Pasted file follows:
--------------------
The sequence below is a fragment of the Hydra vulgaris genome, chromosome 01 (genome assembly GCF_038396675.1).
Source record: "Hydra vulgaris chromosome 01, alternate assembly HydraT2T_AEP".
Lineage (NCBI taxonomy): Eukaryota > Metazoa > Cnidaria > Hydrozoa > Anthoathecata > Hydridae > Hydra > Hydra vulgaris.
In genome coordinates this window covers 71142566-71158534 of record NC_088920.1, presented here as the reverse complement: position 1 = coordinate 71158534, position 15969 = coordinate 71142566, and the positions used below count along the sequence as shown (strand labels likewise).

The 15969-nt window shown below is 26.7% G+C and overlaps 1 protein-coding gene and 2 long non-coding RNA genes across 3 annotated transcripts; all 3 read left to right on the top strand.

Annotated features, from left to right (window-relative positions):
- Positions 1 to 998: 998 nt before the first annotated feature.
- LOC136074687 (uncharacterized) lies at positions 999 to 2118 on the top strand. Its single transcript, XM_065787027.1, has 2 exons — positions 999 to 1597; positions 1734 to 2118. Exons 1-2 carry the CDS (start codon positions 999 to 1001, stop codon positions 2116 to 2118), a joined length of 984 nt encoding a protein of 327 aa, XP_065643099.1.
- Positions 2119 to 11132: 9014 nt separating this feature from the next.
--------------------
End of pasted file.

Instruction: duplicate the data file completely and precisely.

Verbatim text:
The sequence below is a fragment of the Hydra vulgaris genome, chromosome 01 (genome assembly GCF_038396675.1).
Source record: "Hydra vulgaris chromosome 01, alternate assembly HydraT2T_AEP".
Lineage (NCBI taxonomy): Eukaryota > Metazoa > Cnidaria > Hydrozoa > Anthoathecata > Hydridae > Hydra > Hydra vulgaris.
In genome coordinates this window covers 71142566-71158534 of record NC_088920.1, presented here as the reverse complement: position 1 = coordinate 71158534, position 15969 = coordinate 71142566, and the positions used below count along the sequence as shown (strand labels likewise).

The 15969-nt window shown below is 26.7% G+C and overlaps 1 protein-coding gene and 2 long non-coding RNA genes across 3 annotated transcripts; all 3 read left to right on the top strand.

Annotated features, from left to right (window-relative positions):
- Positions 1 to 998: 998 nt before the first annotated feature.
- LOC136074687 (uncharacterized) lies at positions 999 to 2118 on the top strand. Its single transcript, XM_065787027.1, has 2 exons — positions 999 to 1597; positions 1734 to 2118. Exons 1-2 carry the CDS (start codon positions 999 to 1001, stop codon positions 2116 to 2118), a joined length of 984 nt encoding a protein of 327 aa, XP_065643099.1.
- Positions 2119 to 11132: 9014 nt separating this feature from the next.